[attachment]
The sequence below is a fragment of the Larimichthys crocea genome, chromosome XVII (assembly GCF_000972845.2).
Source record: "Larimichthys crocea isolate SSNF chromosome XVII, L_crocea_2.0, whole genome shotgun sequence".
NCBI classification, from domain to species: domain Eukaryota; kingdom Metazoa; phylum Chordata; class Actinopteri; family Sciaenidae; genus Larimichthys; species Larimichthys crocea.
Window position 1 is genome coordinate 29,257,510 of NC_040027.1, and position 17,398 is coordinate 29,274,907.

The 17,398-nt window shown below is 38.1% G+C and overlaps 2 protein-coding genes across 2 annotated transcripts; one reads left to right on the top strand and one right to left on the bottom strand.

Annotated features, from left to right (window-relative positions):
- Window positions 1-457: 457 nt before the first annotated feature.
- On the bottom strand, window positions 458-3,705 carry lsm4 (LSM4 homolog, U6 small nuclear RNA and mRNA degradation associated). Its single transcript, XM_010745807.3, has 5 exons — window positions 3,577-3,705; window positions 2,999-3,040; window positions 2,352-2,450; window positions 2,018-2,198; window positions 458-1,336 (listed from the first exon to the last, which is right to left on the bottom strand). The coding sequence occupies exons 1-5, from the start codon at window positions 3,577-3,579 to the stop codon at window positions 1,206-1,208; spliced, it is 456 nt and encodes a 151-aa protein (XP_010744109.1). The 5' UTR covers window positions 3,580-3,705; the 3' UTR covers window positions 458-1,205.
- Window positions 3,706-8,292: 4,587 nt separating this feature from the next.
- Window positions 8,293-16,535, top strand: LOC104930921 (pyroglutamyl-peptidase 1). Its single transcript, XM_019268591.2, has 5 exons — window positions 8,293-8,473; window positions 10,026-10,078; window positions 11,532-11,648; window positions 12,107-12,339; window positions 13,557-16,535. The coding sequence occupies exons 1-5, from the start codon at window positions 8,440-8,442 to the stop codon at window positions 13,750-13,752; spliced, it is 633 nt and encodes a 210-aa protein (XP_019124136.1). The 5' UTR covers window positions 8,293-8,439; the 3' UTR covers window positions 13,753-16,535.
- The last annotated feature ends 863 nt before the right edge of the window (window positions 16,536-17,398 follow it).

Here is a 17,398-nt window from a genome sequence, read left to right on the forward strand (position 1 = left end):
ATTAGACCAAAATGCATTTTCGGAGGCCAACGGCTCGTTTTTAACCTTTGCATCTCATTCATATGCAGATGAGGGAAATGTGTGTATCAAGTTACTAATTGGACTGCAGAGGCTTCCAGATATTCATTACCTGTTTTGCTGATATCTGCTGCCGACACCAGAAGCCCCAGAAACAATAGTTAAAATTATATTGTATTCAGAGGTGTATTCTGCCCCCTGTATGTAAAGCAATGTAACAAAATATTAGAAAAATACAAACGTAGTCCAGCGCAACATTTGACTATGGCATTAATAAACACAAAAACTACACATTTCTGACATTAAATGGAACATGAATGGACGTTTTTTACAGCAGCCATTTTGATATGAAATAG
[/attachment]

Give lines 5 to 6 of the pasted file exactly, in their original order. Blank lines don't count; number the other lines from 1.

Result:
The 17,398-nt window shown below is 38.1% G+C and overlaps 2 protein-coding genes across 2 annotated transcripts; one reads left to right on the top strand and one right to left on the bottom strand.

Annotated features, from left to right (window-relative positions):